10
at LAPG

Prices accurate at time of writing

Prices accurate at time of writing

2. NAR CAT-7 Tourniquet Holder

I really like this holster. It’s designed solely for the CAT-7, so if that’s your TQ of choice, this is a great option for a soft holder.

North American Rescue CAT 7 Tourniquet Holder
North American Rescue CAT 7 Tourniquet Holder

It’s simple, it’s easy, and the Molle attachment is great and can also be used as a belt attachment…if you don’t mind it being a little loose, that is.

The large “TQ” is permanently stitched on the holder and easy to read.

To me, this is an important detail because I want people to know what and where my TQ is–and quickly, at that. If I can’t use my own TQ, I want to make sure the person helping me can find it.

An elastic hood wraps around the top of the CAT-7 to keep it firmly in place. Fortunately, it’s easy to remove and you’ll have no trouble getting the TQ out in a pinch.

16
at LAPG

Prices accurate at time of writing

Prices accurate at time of writing

Finally, it’s not too expensive, so getting a few of them won’t be as painful to your wallet.

3. Eleven 10 Rigid TQ Case

The Eleven 10 TQ Case is basically a Kydex holster for your SOFTT, SOFTT-W, and CAT-7 tourniquets. It’s also hands-down the fastest TQ holder on the market.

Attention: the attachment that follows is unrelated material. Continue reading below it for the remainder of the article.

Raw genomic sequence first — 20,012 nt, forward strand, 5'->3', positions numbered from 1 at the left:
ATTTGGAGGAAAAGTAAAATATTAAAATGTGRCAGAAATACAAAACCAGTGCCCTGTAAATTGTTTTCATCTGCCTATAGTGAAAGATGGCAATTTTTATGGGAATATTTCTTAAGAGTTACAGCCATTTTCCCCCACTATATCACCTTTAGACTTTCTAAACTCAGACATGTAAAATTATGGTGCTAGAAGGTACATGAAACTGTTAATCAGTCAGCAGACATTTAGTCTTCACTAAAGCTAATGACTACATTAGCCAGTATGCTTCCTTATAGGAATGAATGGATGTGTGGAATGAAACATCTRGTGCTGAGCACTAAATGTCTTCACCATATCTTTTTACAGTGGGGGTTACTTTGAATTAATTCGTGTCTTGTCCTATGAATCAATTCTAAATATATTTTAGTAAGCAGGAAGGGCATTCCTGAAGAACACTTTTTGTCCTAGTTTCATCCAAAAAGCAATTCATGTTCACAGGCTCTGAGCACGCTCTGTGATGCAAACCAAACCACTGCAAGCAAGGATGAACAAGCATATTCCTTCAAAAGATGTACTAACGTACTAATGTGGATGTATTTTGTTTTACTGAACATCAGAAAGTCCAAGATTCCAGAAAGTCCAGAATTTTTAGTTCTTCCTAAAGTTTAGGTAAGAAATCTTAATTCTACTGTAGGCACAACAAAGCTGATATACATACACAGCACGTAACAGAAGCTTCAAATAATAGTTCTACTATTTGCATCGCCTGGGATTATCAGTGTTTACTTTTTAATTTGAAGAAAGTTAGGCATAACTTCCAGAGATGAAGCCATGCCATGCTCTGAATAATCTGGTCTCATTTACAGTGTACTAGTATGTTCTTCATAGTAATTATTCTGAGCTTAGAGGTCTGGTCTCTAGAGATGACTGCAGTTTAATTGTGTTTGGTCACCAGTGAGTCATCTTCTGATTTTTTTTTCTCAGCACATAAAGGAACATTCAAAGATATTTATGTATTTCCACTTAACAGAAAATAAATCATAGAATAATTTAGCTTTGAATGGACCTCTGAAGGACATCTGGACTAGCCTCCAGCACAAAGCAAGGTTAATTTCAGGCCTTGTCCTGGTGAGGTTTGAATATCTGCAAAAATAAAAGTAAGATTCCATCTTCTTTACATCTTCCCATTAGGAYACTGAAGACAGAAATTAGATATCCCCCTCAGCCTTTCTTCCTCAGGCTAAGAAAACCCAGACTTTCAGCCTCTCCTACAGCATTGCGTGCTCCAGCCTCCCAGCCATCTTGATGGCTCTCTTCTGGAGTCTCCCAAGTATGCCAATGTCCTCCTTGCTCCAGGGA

I’m not sure if it’s actually made of Kydex, but it is a strong plastic, so you get the idea.

Eleven 10 TQ Case for SOFTT & SOFTT-W Tourniquet
Eleven 10 TQ Case for SOFTT & SOFTT-W Tourniquet

Honestly, what’s not to love?

You get a wide range of color options to look your best, a nice little hook and loop area for a medical patch to quickly ID it as a TQ holder, and either a belt or Molle attachment system that is, simply put, outstanding.

The passive retention is strong enough to keep your TQ in place while doing anything, even hanging upside down, but not so strong that it’s overly difficult to pull the TQ out when you need it.

I normally keep mine mounted at the small of my back on my battle belt. So far, I’ve had zero issues pulling my CAT-7 out, even with my weak hand.  

Best Tourniquet (7)

I have Eleven 10 TQ Cases in both belt and Molle mounting configurations.

While I like both, I do think that the belt mounting is the better option. It features a very strong locking system that is easy to install, and it comes with spacers so you can get a nice, tight fit to your belt.

However, I use the Molle version on my battle belt because my G-Code belt has a Molle attachment, and that’s the only version of the Eleven 10 in OD green that was in stock at the time I ordered.

38
at LAPG

Prices accurate at time of writing

Prices accurate at time of writing

38
at LAPG

Prices accurate at time of writing

Prices accurate at time of writing

Best Tourniquet Eleven 10 TQ Holders Molle Vs Belt Clip (1)
(front) Belt clip (middle) Molle clip of the Eleven 10 TQ holders.

But for my other shooting belts, I use the belt mounting.

4. LA Police Gear Medical Pouch

You can stuff a TQ in here, but it isn’t specifically a TQ holder. The LA Police Gear Medical Pouch is meant to hold a complete IFAK, plus a little more.

I’ve been using mine for well over a year now, and it’s one of my favorite IFAK pouches. It’s a little on the large side for an IFAK, but I like that.